Wednesday, December 31, 2008

How Jack spent Christmas ...

Jack's First Christmas!

We've just returned from a wonderful/exciting/beautiful/fun/exhausting 10 days in Pennsylvania for Christmas (with additional trips to NJ and NY). Jon and I love our families and we were really looking forward to sharing this special time with the new little guy. It turns out that Jack is a fairly excellent traveler. He slept nearly the entire trip which is typically around 7-8, but now takes at least 9 with our sweet, hungry little cargo.
Jack dressed for cold PA winters!

I love to book the calendar when we're home visiting, but I'm learning over and over again that having a baby changes things whether you want it to or not. So we arrived around midnight the Friday before Christmas, not long after a big snowstorm that left the whole area in a layer of white! We then left the next morning for New Jersey and celebrations with my mother-in-laws side of the family. We were back again that night and in church for Jack's dedication and spent that evening at a dinner for old Tillman-family friends - the Douglass's. My friend Megan just had a baby a few weeks after me, so Jack and Edie were able to get some quality cuddle time in over the holidays.

On Monday night Jack spent the evening with Marmie and Poppa while we all went out for Jon's birthday. On Tuesday I took Jack in to meet my mom's students and fellow teachers, and we also stopped by my dad's office to meet his co-workers. Then that night we were off for pizza and bowling. We spent Christmas Eve at the Tillman's where Jack got to experience the craziness of 4 little boys opening presents and then we were off again to my family's house for our annual opening of one present on Christmas Eve. The Wineberg's made history the next day when our Christmas didn't officially start until sometime after 10am!! It wasn't Jack's fault though, he was up and ready to go early that morning! I've finally reached the point in my life where even Christmas morning is fair game for sleeping in ... at least we still have a few more years before Jack is bouncing on our bed ready to open presents as early as possible!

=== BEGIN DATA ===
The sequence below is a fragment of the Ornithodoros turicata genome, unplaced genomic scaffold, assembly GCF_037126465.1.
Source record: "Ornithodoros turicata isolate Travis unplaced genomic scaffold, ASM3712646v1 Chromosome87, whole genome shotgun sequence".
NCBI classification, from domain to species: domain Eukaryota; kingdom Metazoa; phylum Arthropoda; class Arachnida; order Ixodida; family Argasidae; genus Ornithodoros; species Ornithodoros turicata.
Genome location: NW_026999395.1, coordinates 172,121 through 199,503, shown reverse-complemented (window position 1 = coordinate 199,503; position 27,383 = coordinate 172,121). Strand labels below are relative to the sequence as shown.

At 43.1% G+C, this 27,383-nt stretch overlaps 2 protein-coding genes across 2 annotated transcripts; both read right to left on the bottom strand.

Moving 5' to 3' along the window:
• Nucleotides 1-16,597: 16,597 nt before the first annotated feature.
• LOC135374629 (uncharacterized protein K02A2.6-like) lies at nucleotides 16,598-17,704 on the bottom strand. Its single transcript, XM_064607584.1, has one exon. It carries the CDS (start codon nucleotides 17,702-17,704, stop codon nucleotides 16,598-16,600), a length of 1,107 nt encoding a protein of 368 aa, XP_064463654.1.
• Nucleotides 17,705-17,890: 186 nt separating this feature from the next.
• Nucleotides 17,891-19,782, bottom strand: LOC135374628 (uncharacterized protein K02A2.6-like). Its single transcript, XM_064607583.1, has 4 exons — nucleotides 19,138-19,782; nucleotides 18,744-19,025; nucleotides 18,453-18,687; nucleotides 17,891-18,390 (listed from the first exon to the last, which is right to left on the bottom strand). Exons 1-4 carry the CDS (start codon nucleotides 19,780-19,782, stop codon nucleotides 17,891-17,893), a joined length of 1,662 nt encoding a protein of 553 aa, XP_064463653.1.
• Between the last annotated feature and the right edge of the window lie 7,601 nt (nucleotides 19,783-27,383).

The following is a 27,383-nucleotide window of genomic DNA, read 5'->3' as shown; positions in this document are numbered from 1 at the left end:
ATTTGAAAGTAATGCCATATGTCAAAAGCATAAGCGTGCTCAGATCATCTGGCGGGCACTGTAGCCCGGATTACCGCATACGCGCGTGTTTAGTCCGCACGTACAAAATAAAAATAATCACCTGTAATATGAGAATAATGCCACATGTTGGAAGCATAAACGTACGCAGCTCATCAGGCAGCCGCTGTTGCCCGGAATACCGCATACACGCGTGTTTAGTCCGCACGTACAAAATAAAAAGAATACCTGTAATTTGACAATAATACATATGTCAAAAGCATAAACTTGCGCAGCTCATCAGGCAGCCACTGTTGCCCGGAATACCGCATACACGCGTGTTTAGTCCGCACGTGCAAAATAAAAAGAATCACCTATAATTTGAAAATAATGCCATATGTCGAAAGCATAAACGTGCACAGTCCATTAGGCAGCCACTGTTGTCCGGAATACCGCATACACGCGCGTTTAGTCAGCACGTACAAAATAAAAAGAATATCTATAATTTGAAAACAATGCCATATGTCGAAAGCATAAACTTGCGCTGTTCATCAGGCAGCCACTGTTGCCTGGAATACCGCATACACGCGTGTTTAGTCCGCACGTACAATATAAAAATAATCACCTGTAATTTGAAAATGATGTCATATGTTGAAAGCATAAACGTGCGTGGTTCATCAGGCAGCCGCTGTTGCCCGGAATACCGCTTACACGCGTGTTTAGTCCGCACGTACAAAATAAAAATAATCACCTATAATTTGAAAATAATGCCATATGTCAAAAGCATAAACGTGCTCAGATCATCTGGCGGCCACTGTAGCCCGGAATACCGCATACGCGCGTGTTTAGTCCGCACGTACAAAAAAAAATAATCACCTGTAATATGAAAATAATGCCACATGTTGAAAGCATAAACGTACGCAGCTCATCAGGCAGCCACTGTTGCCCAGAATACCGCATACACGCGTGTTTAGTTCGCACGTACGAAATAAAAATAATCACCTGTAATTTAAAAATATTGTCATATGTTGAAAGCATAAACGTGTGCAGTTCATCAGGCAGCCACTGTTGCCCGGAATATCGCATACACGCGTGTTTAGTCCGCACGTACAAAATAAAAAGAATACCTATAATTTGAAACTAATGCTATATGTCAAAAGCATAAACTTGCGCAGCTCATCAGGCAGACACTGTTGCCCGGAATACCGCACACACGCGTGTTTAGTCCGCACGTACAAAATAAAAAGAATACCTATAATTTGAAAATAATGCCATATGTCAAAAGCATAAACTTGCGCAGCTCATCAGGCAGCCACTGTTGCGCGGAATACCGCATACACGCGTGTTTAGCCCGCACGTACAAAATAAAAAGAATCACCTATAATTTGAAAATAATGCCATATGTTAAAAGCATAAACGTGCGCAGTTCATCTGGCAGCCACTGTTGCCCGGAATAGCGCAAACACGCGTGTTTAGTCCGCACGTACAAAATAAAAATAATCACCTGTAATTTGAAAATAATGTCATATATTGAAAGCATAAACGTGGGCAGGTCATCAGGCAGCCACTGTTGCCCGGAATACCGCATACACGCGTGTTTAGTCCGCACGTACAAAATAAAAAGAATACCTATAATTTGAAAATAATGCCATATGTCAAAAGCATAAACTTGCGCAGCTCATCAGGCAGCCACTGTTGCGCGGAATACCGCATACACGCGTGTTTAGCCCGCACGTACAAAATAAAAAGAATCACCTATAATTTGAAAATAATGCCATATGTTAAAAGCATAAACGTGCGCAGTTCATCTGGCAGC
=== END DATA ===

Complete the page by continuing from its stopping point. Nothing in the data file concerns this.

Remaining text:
Jon has a hard time keeping up with the pace of a Wineberg family Christmas, I know the secret - caffeine!

We spent that evening at my Grandma's house for ham dinner and a few more presents, and then Jack got to meet my high-school friend Jori before she jetted off on a trip to Spain! The next day we drove up to New York so Jack could finally meet his great-grandparents. Jon ended up getting sick on the way there and we had to do two emergency pull-offs! Then I got sick a few hours later after we reached their house. I was able to still enjoy the standing rib roast, at least for the first round. :) Jon recovered fairly quickly, I was still feeling queasy the next morning but Jack had a booked schedule shaking hands and kissing ladies. He got to hang out with my old friend Jill and meet up with my friends Erin and Melody. That night we played games at his Aunt Rachel and Uncle Matt's house, and he finally got to meet Jenn and Nate in the flesh (the couple that visited in August that we're still trying to convince to have a baby). All I can say is that if adorable little Jack and Edie aren't compelling enough on their own, I don't know what is! The next day was church, which Jack managed to sleep through entirely, despite sitting close to the vibrating speakers, then lunch at Nonnie and Poppie's and finally a stop to visit Jon's friends from high school (in this couple's case I think Jack may have convinced them to fetch him a friend for next year.) The next day Jon meticulously packed the car and managed to fit all of our Christmas goodies in and still leave room for the baby (much to Marmie's disappointment). And we were off on another 9 hour trip back home. And that was Christmas!
Nonnie dressing Jack up for Christmas.

Suffice it to say, things were a little hectic. I'm so proud of my little boy for being such a trooper amidst all the fun, games, noise, hands, long car drives, strange beds and crazy feeding schedule. He still gave us his signature smile during every diaper change, even when they took place in less-than-desirable rest stops and suspicious looking restrooms. We're happy to be home and able to spread out in our cozy little love nest, with Jack back to sound naps in his crib but we definitely miss all of our friends and family back home. No matter how long we're in town, there's just never enough time to accomplish everything we hoped. But in the end it's the unplanned, untimed moments of just being together that are the most special. Jack is such a blessing and a joy in our lives, we love to share him with everyone else. But on the same note it's so hard to leave and take him away from those who love him almost as much as we do. And while the drive has only gotten longer and more difficult, we're already looking forward to another trip back to the great state of Pennsylvania!